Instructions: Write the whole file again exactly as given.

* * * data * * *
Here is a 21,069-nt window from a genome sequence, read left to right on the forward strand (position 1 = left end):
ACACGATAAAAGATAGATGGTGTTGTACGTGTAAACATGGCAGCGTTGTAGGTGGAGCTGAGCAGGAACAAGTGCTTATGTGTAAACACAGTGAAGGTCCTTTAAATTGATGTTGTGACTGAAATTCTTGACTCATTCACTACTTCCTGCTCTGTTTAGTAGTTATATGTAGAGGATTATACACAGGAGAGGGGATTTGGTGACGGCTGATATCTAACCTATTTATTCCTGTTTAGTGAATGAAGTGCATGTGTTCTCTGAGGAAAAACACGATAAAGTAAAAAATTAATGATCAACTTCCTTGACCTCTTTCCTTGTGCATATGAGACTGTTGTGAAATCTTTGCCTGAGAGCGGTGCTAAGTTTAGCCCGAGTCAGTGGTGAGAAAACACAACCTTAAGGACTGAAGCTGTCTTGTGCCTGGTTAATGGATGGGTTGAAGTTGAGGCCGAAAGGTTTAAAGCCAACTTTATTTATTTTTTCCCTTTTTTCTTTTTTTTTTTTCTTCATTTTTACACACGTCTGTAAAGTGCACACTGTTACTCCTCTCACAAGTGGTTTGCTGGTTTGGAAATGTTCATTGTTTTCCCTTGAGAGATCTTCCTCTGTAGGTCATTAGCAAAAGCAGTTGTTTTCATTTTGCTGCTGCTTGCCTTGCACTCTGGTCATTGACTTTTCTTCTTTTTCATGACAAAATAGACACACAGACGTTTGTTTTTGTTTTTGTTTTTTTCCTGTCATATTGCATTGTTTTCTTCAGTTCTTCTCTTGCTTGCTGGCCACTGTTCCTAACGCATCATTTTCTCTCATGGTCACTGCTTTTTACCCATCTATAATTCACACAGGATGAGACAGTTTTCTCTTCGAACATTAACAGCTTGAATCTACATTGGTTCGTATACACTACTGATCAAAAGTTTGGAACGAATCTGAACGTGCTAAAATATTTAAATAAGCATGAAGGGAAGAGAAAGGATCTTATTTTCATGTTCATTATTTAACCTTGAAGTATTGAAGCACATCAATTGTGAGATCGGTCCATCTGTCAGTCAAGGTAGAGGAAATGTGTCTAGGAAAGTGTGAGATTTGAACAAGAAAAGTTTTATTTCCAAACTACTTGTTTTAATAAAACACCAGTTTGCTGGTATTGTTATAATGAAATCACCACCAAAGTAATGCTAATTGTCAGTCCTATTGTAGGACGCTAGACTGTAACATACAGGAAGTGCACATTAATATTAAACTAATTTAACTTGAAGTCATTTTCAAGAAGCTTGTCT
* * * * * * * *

Here is a 21,069-nt window from a genome sequence, read left to right on the forward strand (position 1 = left end):
ACACGATAAAAGATAGATGGTGTTGTACGTGTAAACATGGCAGCGTTGTAGGTGGAGCTGAGCAGGAACAAGTGCTTATGTGTAAACACAGTGAAGGTCCTTTAAATTGATGTTGTGACTGAAATTCTTGACTCATTCACTACTTCCTGCTCTGTTTAGTAGTTATATGTAGAGGATTATACACAGGAGAGGGGATTTGGTGACGGCTGATATCTAACCTATTTATTCCTGTTTAGTGAATGAAGTGCATGTGTTCTCTGAGGAAAAACACGATAAAGTAAAAAATTAATGATCAACTTCCTTGACCTCTTTCCTTGTGCATATGAGACTGTTGTGAAATCTTTGCCTGAGAGCGGTGCTAAGTTTAGCCCGAGTCAGTGGTGAGAAAACACAACCTTAAGGACTGAAGCTGTCTTGTGCCTGGTTAATGGATGGGTTGAAGTTGAGGCCGAAAGGTTTAAAGCCAACTTTATTTATTTTTTCCCTTTTTTCTTTTTTTTTTTTCTTCATTTTTACACACGTCTGTAAAGTGCACACTGTTACTCCTCTCACAAGTGGTTTGCTGGTTTGGAAATGTTCATTGTTTTCCCTTGAGAGATCTTCCTCTGTAGGTCATTAGCAAAAGCAGTTGTTTTCATTTTGCTGCTGCTTGCCTTGCACTCTGGTCATTGACTTTTCTTCTTTTTCATGACAAAATAGACACACAGACGTTTGTTTTTGTTTTTGTTTTTTTCCTGTCATATTGCATTGTTTTCTTCAGTTCTTCTCTTGCTTGCTGGCCACTGTTCCTAACGCATCATTTTCTCTCATGGTCACTGCTTTTTACCCATCTATAATTCACACAGGATGAGACAGTTTTCTCTTCGAACATTAACAGCTTGAATCTACATTGGTTCGTATACACTACTGATCAAAAGTTTGGAACGAATCTGAACGTGCTAAAATATTTAAATAAGCATGAAGGGAAGAGAAAGGATCTTATTTTCATGTTCATTATTTAACCTTGAAGTATTGAAGCACATCAATTGTGAGATCGGTCCATCTGTCAGTCAAGGTAGAGGAAATGTGTCTAGGAAAGTGTGAGATTTGAACAAGAAAAGTTTTATTTCCAAACTACTTGTTTTAATAAAACACCAGTTTGCTGGTATTGTTATAATGAAATCACCACCAAAGTAATGCTAATTGTCAGTCCTATTGTAGGACGCTAGACTGTAACATACAGGAAGTGCACATTAATATTAAACTAATTTAACTTGAAGTCATTTTCAAGAAGCTTGTCT